Friday, 24 October 2014

30 Tones of Grey

A great excitement - I have been offered a wonderfully large exhibition space at the Craft4Crafters show at the Westpoint Arena, Exeter, 29th to 31st January. 

Shapes of Grey (thanks to Deb Jackson for the title) will be a retrospective, covering thirty years of stitching. I have managed to find some of my City and Guilds work (omg, am I really brave enough to show it?). 

The pics right and below show work from the last ten years - they all came out of the box marked 3D. Perhaps it should be called Fifty Shapes of Grey.

The little bag on the right is heavily stitched gold thread on net. At this stage I was fascinated by the movement that dense stitching could create - the vessel below has outer 'leaves' of machine stitched felt. Buttonhole stitching around the edge makes the leaves curl.

I still like this mask (below) made from heat-manipulated Softsculpt. Lots of metallic wax and Pearlex powders used here. Plus a beaded fringe - influenced by Val Campbell-Harding, I think.

I am really looking forward to digging out my bigger pieces - a trip for Clive here, as the loft may be involved.

Together with Sam Packer and Fiona Edwards, I will be doing lots of demos and promoting Workshop on the Web, of course. We are right next to the West Country Embroiderers stand (I am very honoured to be their president) and they give wonderful demos. Hopefully we can co-ordinate our fabric decoration and stitch so we can pass samples back and forth. 

I think, if I have room, I might bring the Brother Scan N Cut. I have a project that will probably still be on the go in January - more on that later.

Yesterday my friend Jane Wild came round to play with the cutter. I wondered how she would use it as her art is very much centred on the figure. Here she is preparing her design - a wonderfully abstract lady .

Here is the first cut - and the sketch that produced it.

It turned out to be wonderfully Picasso-ish as the scanner omitted an eye and lost one of her boobs. We like her that way.

Jane left my house with a book to review - thus proving that there is no such thing as a free lunch. We had great fun and vowed to do it again, soon.

The fantastic sketchbook below is from Paula Watkins and is a response to Workshop on the Web's support of the Teenage Cancer Trust. We are asking for sketchbooks or hand-made books to be donated so we can sell them online in aid of the Charity. We have some great ones already, from artists such as Cas Holmes and Anne Kelly. Details on More on this blog, too.

Finally, if you purchased my latest book 'Cut, Shape, Stitch', you will find another free online class at Based on trees, as you can see below.

 Many thanks for all your good wishes to my new knee. It is doing well ans sends its love. All signed off from hospital and physio and I am able to go for wonderful walks. Still doing the exercises!

Saturday, 6 September 2014

Pssst! Wanna See My Operation?

Well you can't - even though I have a magnificent knee scar. I am feeling much better now at two and a bit weeks on. The staples are out and the physio is pleased with me. Still get some pain at night but very little in the day and I am sure it will be well worth it. I can already walk further than I could before the op and with less pain.

Clive has been feeding me rather too well and I can see a major diet is in the offing when the excuse of comfort eating is over. Smudge is a pain, of course. As he can't lay on hands (or paws) he is trying to lay on fur with lots of rubbing round my legs. A stick does come in handy for a gentle prod.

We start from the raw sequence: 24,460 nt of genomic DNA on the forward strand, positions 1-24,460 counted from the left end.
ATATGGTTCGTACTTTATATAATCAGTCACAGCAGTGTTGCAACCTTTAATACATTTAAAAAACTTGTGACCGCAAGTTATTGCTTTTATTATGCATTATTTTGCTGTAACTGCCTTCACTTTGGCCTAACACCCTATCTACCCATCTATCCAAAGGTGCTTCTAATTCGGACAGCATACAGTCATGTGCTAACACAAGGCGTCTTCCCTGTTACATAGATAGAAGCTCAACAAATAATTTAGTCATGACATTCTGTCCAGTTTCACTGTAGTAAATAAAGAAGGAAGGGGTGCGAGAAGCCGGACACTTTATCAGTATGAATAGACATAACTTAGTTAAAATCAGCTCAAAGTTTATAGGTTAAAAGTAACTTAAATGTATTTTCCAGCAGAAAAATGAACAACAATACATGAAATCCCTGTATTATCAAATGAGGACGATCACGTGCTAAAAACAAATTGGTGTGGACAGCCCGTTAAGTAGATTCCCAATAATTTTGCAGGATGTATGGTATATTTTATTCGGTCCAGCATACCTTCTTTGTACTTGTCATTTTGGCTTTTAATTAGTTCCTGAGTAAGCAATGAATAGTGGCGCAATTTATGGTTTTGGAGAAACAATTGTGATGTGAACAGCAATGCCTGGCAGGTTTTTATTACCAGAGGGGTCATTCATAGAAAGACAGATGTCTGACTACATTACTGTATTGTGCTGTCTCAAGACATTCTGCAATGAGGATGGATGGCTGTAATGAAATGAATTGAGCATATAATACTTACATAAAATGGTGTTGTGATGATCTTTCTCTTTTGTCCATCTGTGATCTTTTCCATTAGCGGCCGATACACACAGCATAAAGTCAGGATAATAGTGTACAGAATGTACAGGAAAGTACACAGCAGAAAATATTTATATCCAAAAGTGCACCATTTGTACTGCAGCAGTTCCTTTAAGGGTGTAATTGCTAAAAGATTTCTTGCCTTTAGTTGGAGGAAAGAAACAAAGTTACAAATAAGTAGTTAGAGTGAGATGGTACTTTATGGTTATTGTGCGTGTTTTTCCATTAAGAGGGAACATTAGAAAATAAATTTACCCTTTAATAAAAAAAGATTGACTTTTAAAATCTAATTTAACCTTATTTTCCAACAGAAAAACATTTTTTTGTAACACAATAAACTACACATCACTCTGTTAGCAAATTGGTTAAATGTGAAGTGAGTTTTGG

I thought that I would get loads of drawing, stitching or crochet done - or at least some reading, but I'm finding it hard to concentrate. Magazines seem to be the only thing I can do and I was getting a little bored so we had an outing to Blashford Lakes - a quarry infill near our house. Saw lots of birds from the hide, including a colourful lapwing and loads of herons. 

I was fascinated by the layered look to the landscape and think I might be getting back into making stuff. When we got home, Clive moved all my cutting stuff to the dining table so I could sit and work. I made this little (unpainted, so far) sample using the Scan N Cut but I want to find a way to use some of the new dies I bought and make a bigger version on the Sizzix.

I hope it will be a cover for the book I am making for Workshop on the Web's book challenge, in aid of the Teenage Cancer Trust. We are asking people to make us sketch books, filled or not, that we can sell to raise money for them. We already have lovely ones from Cas Holmes, Anne Kelly and other lovely, generous people. I have just received this super one from Diana Brown.

We will be selling them in December and I will give everyone a heads up. If you want to send a book, it can be posted to Fiona at 19 Merriefield Avenue, Broadstone, Dorset BH18 8DA.

I am also hoping that my folded landscape technique will become one of the free online lessons for those who have purchased the Cut, Shape, Stitch book. Watch this space.

Wednesday, 30 July 2014

The Book Looks Very Bookish

Well, the 'Cut, Shape, Stitch' book is published and is selling very well. If you have purchased it, you will find a free class on the site.We're all delighted with the quality - our printers are just the best. If you ever want a really good printer go to the Colour Factory at Sittingbourne, Kent. They are a delight to deal with. It looks so different when it is a book - we proof from pdfs, so it doesn't give you the feel of a book. One of my favourite sections is where Sam and Paula produce work from the same shape - a circular die that comes in different sizes. 

Paula's concertina book with hand stitching, is wonderful and Sam's machine embroidered collar below shows real innovation. Actually, it is a mix of two collars - Michael got creative with the photo and we love the effect.